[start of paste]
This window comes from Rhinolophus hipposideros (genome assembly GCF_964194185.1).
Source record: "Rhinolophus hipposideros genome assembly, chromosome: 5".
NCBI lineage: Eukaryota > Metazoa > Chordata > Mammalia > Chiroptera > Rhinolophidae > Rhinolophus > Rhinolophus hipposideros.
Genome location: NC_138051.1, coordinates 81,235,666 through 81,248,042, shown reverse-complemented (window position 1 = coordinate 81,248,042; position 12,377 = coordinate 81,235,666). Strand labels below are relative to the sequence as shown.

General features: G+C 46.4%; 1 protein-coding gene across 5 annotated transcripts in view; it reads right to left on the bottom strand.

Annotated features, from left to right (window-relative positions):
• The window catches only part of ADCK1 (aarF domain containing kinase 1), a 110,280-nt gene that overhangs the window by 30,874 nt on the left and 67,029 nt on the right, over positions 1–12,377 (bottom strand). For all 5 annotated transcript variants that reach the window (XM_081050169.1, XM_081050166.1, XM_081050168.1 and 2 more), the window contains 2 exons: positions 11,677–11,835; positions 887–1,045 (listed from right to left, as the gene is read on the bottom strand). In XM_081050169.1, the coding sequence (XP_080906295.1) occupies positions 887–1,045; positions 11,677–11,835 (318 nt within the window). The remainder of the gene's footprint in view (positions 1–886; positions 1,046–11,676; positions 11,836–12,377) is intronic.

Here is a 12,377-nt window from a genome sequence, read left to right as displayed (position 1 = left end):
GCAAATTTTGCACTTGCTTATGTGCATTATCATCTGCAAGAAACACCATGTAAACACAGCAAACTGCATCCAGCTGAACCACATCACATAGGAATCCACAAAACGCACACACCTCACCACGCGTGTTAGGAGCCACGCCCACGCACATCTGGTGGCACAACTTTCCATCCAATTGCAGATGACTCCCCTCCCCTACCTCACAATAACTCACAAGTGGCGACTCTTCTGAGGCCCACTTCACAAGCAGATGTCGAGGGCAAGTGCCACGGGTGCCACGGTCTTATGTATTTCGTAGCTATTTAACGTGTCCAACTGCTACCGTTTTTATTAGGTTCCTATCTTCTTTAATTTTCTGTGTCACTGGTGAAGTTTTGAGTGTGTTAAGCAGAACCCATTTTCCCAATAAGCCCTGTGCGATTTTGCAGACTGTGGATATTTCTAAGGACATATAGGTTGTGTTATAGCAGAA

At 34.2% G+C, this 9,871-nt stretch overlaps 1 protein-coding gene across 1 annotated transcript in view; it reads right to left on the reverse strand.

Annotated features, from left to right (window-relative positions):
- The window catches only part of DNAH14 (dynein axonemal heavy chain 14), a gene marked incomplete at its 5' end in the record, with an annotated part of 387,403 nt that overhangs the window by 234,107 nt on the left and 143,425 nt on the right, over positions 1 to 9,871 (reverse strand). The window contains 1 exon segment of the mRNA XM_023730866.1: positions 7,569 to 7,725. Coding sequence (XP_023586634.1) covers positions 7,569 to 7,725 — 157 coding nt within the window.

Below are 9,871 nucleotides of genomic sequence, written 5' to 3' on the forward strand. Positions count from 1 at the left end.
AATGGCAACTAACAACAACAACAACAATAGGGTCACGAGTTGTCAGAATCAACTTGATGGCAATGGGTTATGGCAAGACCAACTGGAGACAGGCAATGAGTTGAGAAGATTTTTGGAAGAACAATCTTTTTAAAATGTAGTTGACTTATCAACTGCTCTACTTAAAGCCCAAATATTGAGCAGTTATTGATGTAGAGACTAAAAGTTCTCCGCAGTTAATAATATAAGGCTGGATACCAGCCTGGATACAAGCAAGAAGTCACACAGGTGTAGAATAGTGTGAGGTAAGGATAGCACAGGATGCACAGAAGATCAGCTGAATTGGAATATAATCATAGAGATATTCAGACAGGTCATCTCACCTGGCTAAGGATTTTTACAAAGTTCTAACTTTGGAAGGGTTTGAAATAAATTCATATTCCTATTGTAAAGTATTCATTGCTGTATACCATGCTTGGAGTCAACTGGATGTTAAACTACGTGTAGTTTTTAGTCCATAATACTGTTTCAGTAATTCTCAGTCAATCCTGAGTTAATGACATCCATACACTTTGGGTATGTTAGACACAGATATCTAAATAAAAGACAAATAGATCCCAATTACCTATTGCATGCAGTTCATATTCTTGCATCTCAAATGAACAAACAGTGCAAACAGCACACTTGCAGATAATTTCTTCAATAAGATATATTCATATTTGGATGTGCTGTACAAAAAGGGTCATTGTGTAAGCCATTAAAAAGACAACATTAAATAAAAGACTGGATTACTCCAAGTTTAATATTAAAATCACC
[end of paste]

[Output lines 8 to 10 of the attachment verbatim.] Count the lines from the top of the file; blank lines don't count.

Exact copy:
Here is a 12,377-nt window from a genome sequence, read left to right as displayed (position 1 = left end):
GCAAATTTTGCACTTGCTTATGTGCATTATCATCTGCAAGAAACACCATGTAAACACAGCAAACTGCATCCAGCTGAACCACATCACATAGGAATCCACAAAACGCACACACCTCACCACGCGTGTTAGGAGCCACGCCCACGCACATCTGGTGGCACAACTTTCCATCCAATTGCAGATGACTCCCCTCCCCTACCTCACAATAACTCACAAGTGGCGACTCTTCTGAGGCCCACTTCACAAGCAGATGTCGAGGGCAAGTGCCACGGGTGCCACGGTCTTATGTATTTCGTAGCTATTTAACGTGTCCAACTGCTACCGTTTTTATTAGGTTCCTATCTTCTTTAATTTTCTGTGTCACTGGTGAAGTTTTGAGTGTGTTAAGCAGAACCCATTTTCCCAATAAGCCCTGTGCGATTTTGCAGACTGTGGATATTTCTAAGGACATATAGGTTGTGTTATAGCAGAA

At 34.2% G+C, this 9,871-nt stretch overlaps 1 protein-coding gene across 1 annotated transcript in view; it reads right to left on the reverse strand.